Yassir, never having mastered the Windsor tie, decided to ignore the  required dress code.
Israel and the Palestinian Authority signed legal agreements, or contracts, which give both parties not only rights but also obligations.

After many years of failed agreements through third parties, the Oslo Accords, or Interim Agreement, were the first attempt at a direct negotiation between Israel and the PLO. The first part was signed in 1993, you all remember the pictures with Bill Clinton on the lawn of the White House, and the second bit (the actual Interim Agreement) is from 1995 (shortly before the Assassination of Yitzhak Rabin).

Before I get to the point of the rights and obligations of the Palestinians in the Oslo accords, I'd like to touch up on a point which comes up very often in discussions. This illusion that Israel's building of extra housing units or schools in settlements is somehow illegal and contrary to the Oslo accords.

The number of authorized West Bank Israeli communities has remained the same ever since the 1993 Oslo Accords. However, since 1993, the number of structures and people in many of the settlements has grown. It was never the intent for this natural expansion not to be the case. The Oslo Accords between Israel and the Palestinians did not prohibit either group from building communities in the West Bank. Even Rabin said
I am not ready for there to be a law in Israel to forbid building houses in existing settlements, or a kindergarten or a cultural center in a place where people live today
Additionally, when seeking Knesset approval for Oslo II on October 5 1995, Rabin stated before the vote:
I wish to remind you, we made a commitment, meaning we reached an agreement, we made a commitment to the Knesset not to uproot any settlement in the framework of the Interim Agreement, nor to freeze construction and natural growth.
And this coming from one of our most dovish Prime Ministers.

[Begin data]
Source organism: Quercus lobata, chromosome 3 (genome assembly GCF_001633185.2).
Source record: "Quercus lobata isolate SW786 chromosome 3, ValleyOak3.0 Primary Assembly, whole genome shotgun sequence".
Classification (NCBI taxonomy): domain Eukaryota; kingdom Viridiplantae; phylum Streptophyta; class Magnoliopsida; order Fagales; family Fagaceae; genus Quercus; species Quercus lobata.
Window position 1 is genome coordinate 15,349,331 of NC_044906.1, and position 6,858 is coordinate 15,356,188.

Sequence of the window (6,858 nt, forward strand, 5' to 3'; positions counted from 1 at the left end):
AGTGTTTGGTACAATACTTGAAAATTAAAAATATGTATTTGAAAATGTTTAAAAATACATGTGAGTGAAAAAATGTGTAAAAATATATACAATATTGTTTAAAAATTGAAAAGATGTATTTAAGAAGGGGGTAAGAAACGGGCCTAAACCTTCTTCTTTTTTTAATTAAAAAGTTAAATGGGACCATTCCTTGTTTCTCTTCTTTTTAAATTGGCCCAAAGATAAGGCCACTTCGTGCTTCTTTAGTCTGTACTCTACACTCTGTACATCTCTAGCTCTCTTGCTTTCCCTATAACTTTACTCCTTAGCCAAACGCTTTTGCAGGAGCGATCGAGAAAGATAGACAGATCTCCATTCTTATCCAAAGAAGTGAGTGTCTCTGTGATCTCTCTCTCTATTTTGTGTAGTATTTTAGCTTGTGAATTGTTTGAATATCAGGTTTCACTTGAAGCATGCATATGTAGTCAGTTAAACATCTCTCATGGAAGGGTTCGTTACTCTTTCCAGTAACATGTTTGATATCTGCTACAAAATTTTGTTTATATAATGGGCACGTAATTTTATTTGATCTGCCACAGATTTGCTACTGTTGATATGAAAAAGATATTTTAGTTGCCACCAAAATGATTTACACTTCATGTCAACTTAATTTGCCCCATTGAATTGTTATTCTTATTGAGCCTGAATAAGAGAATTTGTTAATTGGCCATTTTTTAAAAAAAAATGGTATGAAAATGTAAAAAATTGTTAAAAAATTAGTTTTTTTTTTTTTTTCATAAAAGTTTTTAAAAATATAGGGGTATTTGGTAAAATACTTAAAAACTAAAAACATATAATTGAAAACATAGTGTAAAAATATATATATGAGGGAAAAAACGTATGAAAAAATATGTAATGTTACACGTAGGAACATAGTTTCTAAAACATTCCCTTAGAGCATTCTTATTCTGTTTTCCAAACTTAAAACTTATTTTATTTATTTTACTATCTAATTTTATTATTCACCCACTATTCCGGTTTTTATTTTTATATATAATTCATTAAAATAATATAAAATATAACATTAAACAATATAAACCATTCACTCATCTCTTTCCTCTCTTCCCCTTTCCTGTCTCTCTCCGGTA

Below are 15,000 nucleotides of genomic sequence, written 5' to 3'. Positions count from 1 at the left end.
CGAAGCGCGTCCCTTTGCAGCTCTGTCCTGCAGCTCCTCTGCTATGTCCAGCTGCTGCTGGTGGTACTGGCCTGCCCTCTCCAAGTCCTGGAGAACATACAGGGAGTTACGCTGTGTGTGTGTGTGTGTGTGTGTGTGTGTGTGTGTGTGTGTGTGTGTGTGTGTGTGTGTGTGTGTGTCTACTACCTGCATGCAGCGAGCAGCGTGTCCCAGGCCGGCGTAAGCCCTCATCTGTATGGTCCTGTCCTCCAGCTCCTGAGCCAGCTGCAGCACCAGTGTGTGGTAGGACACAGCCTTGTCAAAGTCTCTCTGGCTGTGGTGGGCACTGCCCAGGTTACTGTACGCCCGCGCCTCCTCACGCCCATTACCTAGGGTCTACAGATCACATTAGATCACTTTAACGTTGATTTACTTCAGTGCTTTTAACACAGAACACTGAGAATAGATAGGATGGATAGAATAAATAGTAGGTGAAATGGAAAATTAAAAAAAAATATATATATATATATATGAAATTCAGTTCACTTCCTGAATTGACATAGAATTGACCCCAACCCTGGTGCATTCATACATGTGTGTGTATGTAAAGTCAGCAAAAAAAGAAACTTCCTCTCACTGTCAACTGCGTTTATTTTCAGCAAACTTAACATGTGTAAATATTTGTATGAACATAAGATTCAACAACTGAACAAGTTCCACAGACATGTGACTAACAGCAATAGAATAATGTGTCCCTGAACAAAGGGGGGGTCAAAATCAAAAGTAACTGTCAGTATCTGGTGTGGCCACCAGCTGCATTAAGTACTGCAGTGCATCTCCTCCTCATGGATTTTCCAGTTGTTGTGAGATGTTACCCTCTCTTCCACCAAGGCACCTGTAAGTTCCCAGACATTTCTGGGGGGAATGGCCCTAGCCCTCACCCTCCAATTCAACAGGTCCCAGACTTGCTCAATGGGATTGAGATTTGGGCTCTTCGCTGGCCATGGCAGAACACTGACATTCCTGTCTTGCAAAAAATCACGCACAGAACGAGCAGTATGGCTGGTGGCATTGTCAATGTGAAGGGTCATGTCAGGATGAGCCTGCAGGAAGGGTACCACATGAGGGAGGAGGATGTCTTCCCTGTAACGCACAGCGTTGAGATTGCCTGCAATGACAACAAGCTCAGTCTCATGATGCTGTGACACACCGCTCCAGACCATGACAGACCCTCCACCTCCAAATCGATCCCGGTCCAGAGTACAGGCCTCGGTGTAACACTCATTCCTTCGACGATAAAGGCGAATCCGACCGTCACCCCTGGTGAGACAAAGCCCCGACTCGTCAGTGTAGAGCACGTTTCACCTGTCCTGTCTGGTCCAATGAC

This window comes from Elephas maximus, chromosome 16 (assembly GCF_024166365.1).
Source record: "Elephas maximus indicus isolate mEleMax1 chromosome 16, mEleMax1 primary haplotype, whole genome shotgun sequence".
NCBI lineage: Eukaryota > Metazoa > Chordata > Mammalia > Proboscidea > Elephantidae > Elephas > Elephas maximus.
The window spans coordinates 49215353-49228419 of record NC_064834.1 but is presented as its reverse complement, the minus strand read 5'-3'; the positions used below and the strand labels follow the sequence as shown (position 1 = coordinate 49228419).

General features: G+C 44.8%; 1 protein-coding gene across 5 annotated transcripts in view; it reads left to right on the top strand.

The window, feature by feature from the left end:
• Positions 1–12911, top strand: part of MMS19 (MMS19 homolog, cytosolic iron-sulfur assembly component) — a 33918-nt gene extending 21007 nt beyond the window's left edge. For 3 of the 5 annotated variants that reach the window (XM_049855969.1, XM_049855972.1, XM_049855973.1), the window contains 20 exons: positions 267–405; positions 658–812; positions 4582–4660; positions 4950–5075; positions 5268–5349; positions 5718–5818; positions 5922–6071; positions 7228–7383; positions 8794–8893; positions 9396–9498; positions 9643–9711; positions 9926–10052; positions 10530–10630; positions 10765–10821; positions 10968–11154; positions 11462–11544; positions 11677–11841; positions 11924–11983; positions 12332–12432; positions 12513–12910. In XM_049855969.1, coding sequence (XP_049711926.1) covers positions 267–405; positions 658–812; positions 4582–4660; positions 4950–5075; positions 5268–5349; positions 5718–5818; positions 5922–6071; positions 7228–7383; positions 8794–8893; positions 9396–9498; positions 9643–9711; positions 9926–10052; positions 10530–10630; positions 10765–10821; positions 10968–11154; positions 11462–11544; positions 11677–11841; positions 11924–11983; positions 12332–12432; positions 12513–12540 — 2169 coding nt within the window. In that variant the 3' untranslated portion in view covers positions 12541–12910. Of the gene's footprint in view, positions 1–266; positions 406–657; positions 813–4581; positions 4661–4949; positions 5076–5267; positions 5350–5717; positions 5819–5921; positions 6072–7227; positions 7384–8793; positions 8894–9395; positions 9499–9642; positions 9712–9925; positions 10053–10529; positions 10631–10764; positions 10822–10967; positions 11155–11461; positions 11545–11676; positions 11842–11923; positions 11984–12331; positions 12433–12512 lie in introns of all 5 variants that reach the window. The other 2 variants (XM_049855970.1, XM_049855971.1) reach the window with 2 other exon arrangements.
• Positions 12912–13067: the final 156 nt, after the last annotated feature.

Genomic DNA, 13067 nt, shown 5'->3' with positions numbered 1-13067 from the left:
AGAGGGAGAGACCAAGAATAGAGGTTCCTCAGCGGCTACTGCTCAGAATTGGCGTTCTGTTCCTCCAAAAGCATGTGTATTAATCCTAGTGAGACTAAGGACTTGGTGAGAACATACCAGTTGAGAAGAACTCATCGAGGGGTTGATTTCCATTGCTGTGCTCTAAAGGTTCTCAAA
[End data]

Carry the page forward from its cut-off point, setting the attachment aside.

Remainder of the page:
So now that we've cleared up this issue and conceded that Israel has not violated a written agreement, we can move on.

What obligations were the Palestinians legally bound to? I mean besides fighting terror and educating toward peace, which they weren't very successful at? What tangible obligations could there possibly have been for the Palestinian Authority?
The original Oslo agreements, the first one in 1993 the big Oslo Agreement in 1995 known as the Interim Agreement, had a clause in them called Article 31, and it said: “Neither side shall initiate or take any step that will change the status of the West Bank and Gaza Strip pending the outcome of the permanent status negotiations.
If the Palestinians try to change the status of the territory, without negotiating with Israel, that is a unilateral act which violates this commitment.
Now why is this particularly important for Europe? Because when the interim agreement was signed with that critical clause, at the White House in the presence of president Clinton, the European Union signed the Agreement as well as a witness. And therefore if EU countries decide to support the Palestinian move in the UN in contravention of that Palestinian commitment in Oslo, what they’re essentially doing is lending a hand to a violation of a written agreement to which they are also signatories.
So the immediate question in Israel will be “Who would ever rely on the European Union again to be involved in the peace process, if it violates the very agreement that it itself signed?”
All the previous obligations which weren't upheld could be waved off as being out of the PA's control. But this? Going to the UN to change a status in clear contravention of a signed agreement? The PA can't say that this is beyond their control. So they go and break an agreement which has been in place (though fickle) for 18 years.

Maybe it is me, I was always under the impression that when you negotiate you work together to bring about a settlement that is agreeable to both sides. The PA continues to pre-define the outcome of the negotiations -and the world sits back and nods its collectively ignorant head!
A yawn would have almost been nice at this point from the world. We have countries, some from the EU, who are actually convinced it's a good idea and who will vote Yes in New York next week. But should Israel come close to not respecting every understated comma, you can bet there will be world condemnation. (Heck there already is.)

But ask yourselves, why is the PA actually doing this? They'll get a veto at the UN Security Council (if Obama can be held to his word), so all they'll get is a resolution in the UN's General Assembly. But as you'll recall from the previous post, UN General Assembly resolutions are not legally binding!

The only reason they have to do this is the same reason they've always had for doing anything at the UN: Propaganda, avoid responsibility, feeding their addiction to the culture of victimhood, and generally force Israel into a tight spot repeating fallacies.

Positive note to end this gloomy post:
A letter from over a hundred Members of European Parliament (out of 736 MEPs! Not bad ey?) to Catherine Ashton asking for a clear "No" from the EU on this unilateral move at the UN.
Who's representing your country?

I've transcribed the some of the most interesting bits of this video for these posts, but if you want to watch the full 15 minutes of it, here it is:

Shavua Tov!